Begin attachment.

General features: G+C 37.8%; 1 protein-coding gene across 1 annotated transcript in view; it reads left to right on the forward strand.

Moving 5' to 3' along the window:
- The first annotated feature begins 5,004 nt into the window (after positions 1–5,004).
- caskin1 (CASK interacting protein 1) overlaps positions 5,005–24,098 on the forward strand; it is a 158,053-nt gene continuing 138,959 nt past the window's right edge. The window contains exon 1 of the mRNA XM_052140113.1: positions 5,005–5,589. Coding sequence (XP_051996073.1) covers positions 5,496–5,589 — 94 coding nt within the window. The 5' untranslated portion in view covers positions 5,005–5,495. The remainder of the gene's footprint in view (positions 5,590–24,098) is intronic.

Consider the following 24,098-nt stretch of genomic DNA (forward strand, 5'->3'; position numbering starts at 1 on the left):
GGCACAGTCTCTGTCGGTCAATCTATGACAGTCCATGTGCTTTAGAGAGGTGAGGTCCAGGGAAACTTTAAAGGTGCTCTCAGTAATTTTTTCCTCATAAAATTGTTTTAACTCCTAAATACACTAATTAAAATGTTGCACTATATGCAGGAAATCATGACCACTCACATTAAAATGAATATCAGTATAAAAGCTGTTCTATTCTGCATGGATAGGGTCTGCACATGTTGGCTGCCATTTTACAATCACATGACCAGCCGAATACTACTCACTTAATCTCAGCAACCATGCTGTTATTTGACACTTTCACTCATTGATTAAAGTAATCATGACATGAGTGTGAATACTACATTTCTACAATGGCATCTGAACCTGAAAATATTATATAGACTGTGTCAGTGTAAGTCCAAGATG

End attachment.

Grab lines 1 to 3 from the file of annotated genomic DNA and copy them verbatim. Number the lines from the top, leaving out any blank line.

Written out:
General features: G+C 37.8%; 1 protein-coding gene across 1 annotated transcript in view; it reads left to right on the forward strand.

Moving 5' to 3' along the window:
- The first annotated feature begins 5,004 nt into the window (after positions 1–5,004).